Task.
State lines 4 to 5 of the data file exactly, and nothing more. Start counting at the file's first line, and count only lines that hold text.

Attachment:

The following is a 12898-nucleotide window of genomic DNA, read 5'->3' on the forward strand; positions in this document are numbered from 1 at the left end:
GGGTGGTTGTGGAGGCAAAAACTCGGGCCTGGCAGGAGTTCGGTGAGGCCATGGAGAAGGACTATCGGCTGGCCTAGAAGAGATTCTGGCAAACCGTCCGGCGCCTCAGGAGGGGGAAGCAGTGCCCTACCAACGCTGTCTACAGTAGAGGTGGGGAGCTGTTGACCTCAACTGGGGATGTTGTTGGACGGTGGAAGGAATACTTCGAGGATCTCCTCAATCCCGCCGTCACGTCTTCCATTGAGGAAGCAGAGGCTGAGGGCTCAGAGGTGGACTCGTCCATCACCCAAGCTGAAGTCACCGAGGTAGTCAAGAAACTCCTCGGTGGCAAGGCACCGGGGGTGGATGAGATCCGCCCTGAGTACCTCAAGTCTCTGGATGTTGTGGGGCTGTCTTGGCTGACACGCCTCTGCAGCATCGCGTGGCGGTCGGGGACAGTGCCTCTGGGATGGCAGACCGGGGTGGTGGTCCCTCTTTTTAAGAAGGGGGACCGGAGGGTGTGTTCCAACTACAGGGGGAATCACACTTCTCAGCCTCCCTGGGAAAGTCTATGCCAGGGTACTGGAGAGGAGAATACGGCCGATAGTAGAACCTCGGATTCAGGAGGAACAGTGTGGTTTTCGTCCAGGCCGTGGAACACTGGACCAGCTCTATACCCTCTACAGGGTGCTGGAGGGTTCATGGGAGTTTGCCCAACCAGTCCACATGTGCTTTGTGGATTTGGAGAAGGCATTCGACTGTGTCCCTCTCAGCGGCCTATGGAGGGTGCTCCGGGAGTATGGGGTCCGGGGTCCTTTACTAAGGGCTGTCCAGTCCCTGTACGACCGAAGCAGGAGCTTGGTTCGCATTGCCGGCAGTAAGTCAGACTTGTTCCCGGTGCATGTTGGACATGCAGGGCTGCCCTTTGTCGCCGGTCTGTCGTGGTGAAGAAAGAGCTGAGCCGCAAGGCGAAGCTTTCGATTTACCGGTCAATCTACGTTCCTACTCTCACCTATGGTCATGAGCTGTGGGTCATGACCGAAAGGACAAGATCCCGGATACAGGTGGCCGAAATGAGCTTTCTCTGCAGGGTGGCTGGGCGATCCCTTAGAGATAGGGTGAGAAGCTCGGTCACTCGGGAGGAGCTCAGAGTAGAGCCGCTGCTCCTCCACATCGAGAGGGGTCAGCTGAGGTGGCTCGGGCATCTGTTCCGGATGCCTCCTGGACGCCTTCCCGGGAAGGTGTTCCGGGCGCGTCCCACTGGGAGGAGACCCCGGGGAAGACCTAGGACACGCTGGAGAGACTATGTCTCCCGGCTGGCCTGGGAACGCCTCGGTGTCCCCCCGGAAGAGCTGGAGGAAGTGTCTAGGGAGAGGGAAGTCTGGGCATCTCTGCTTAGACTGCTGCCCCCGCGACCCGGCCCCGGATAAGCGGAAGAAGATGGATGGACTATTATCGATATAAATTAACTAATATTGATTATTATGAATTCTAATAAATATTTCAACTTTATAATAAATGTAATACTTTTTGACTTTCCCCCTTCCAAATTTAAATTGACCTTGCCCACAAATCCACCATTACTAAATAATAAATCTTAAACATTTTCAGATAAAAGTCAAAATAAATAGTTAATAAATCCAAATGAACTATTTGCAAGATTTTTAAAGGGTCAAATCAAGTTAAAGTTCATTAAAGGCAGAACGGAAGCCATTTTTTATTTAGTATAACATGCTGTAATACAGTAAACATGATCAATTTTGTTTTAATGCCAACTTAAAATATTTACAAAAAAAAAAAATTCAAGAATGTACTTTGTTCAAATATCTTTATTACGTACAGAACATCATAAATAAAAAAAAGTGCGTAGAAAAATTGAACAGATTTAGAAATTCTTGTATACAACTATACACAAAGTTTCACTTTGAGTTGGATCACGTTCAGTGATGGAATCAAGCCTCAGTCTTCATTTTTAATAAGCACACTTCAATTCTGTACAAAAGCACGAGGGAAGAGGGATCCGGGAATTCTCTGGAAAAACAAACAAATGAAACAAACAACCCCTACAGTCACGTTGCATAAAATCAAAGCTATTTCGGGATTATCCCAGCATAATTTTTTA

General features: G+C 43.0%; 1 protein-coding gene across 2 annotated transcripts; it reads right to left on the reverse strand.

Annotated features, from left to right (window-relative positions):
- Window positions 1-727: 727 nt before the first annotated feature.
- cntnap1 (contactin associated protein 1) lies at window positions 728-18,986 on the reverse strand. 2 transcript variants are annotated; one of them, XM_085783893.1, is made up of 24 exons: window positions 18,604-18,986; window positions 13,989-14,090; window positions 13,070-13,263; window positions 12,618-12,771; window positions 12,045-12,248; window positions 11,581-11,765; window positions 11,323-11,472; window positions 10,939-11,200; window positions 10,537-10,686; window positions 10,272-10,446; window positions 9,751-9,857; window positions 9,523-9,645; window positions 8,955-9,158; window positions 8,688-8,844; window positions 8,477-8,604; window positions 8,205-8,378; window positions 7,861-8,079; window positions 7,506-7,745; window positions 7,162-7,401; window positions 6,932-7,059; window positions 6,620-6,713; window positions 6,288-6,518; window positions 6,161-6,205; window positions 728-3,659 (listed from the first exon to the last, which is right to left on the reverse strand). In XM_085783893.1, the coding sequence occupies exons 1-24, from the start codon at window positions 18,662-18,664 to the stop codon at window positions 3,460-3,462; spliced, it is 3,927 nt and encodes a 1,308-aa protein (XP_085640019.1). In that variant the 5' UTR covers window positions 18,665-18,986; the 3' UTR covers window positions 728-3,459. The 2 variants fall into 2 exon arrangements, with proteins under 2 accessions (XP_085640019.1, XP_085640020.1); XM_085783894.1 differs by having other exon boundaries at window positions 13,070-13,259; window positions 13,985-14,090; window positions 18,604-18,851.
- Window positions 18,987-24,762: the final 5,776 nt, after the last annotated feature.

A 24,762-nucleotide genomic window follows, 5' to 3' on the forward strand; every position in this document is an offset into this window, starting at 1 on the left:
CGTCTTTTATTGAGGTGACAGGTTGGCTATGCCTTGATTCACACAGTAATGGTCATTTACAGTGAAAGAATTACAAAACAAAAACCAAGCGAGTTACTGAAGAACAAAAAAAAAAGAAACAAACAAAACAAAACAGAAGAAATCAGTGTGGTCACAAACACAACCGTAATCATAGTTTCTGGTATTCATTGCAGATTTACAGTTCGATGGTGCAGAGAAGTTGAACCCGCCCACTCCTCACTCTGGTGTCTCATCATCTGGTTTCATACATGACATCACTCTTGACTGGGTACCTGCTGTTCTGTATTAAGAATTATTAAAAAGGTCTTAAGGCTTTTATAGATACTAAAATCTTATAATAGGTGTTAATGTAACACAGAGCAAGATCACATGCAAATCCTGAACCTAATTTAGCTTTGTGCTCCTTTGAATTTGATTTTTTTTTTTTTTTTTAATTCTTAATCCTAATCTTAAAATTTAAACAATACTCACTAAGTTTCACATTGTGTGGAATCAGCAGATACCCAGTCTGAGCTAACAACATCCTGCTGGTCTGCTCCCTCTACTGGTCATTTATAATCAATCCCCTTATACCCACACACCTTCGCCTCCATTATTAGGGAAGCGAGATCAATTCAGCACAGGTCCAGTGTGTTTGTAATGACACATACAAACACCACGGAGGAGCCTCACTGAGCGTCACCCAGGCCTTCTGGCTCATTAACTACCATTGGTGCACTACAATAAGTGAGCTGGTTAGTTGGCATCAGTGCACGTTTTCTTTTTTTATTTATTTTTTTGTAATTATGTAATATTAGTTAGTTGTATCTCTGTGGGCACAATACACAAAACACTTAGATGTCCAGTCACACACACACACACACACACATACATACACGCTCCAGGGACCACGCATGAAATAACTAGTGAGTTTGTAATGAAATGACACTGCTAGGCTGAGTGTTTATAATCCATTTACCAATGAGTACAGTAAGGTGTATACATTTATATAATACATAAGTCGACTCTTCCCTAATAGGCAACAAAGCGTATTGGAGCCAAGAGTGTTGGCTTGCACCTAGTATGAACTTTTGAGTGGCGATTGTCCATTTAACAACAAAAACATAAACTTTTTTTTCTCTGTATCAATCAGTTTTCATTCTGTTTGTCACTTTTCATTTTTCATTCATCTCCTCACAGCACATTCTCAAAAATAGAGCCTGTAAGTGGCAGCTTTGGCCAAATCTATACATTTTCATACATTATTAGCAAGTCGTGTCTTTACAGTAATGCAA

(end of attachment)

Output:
Annotated features, from left to right (window-relative positions):
- Window positions 1-727: 727 nt before the first annotated feature.